It is common in the United States to see tourists flock to sites associated with America's presidents. Some are privately owned and others are run by the National Park Service or the National Archives -- but most have helped draw business and people into the towns and cities where they are located. As VOA’s Kane Farabaugh reports, there is one particular presidential hometown that is unique in what it has to offer those who make the trip.
Video

Video The Legacy of Jimmy Carter: The Preacher from Plains

It is common in the United States to see tourists flock to sites associated with America's presidents. Some are privately owned and others are run by the National Park Service or the National Archives -- but most have helped draw business and people into the towns and cities where they are located. As VOA’s Kane Farabaugh reports, there is one particular presidential hometown that is unique in what it has to offer those who make the trip.
Video

Video Hong Kong Protests Draw New Supporters on National Holiday

On the 65th anniversary of the founding of Communist China, Hong Kong protesters are hoping to stage the largest pro-democracy demonstration since the 1989 Tiananmen protests. VOA's Brian Padden visited one of the protest sites mid-day, when the atmosphere was calm and where the supporters were enthusiastic about joining what they are calling the umbrella revolution.
Video

Video India's PM Continues First US Visit

India's prime minister is on his first visit to Washington, to strengthen political and economic ties between the world's oldest and the world biggest democracies. He came to the U.S. capital from New York, the first stop on his five-day visit to the country that denied him an entry visa in the past. From Washington, Zlatica Hoke reports Modi seemed most focused on attracting foreign investment and trade to increase job opportunities for his people.
Video

Video Malaysia Struggles to Stop People Joining Jihad

Malaysian authorities say militant groups like the so-called "Islamic State" have used social media to entice at least three dozen Malaysian Muslims to fight in what they call "jihad" in Syria and Iraq. As Mahi Ramkrishnan reports from Kuala Lumpur, counterterrorism police are deeply worried about what could happen when these militants return home.
Video

Video Could US Have Done More to Stop Rise of Islamic State?

President Obama says airstrikes against Islamic State militants in Syria will likely continue for some time because, in his words, "there is a cancer that has grown for too long." So what if President Obama had acted sooner in Syria to arm more-moderate opponents of both the Islamic State and the Syrian government? VOA State Department Correspondent Scott Stearns reports from the United Nations.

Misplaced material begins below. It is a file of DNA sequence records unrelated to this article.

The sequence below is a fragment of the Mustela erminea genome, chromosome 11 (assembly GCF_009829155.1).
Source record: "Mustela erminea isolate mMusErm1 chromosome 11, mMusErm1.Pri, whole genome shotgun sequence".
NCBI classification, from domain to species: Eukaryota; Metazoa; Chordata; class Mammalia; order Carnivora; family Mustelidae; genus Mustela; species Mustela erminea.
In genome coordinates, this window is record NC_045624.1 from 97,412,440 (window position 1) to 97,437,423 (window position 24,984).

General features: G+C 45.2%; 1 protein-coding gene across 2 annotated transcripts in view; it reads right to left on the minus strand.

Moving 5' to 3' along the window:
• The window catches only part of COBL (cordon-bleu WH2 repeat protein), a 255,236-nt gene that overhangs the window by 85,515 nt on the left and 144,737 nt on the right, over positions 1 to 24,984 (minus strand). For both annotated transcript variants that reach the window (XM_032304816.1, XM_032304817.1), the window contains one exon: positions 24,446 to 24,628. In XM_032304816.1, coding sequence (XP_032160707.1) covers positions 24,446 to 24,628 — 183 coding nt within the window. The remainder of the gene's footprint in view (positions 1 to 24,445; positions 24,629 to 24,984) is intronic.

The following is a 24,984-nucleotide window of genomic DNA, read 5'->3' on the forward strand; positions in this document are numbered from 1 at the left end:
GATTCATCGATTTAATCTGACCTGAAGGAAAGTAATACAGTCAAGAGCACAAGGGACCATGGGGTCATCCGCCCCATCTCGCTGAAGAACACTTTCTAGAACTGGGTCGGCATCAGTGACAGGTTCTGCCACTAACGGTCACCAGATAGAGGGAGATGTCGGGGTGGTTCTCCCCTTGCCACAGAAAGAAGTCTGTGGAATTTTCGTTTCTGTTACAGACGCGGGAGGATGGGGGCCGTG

Video

Video Treasure Hunters Seek 'Hidden Treasure' in Central Kenya

Could a cave in a small village in central Kenya be the site of buried treasure? A rumor of riches, left behind by colonialists, has some residents dreaming of wealth, while others see it as a dangerous hoax. VOA's Gabe Joselow has the story.
Video

Video Ebola Patients Find No Treatment at Sierra Leone Holding Center

At a holding facility in Makeni, central Sierra Leone, dozens of sick people sit on the floor in an empty university building. They wait in filthy conditions. It's a 16-hour drive by ambulance to Kailahun Ebola treatment center. Adam Bailes was there and reports on what he says are some of the worst situations he has seen since the beginning of this Ebola outbreak. And he says it appears case numbers may already be far worse than authorities acknowledge.
Video

Video Identifying Bodies Found in Texas Border Region

Thousands of immigrants have died after crossing the border from Mexico into remote areas of the southwestern United States in recent years. Local officials in south Texas alone have found hundreds of unidentified bodies and buried them in mass graves in local cemeteries. Now an anthropologist and her students at Baylor University have been exhuming bodies and looking for clues to identify them. VOA’s Greg Flakus has more from Waco, Texas.
Colonel Steve ‘Spiros’ Pisanos left Greece and came to the U.S. to learn to fly. He flew fighters for the Allies in World War II, narrowly escaping death multiple times.Colonel Steve ‘Spiros’ Pisanos left Greece and came to the U.S. to learn to fly. He flew fighters for the Allies in World War II, narrowly escaping death multiple times.

AppleAndroid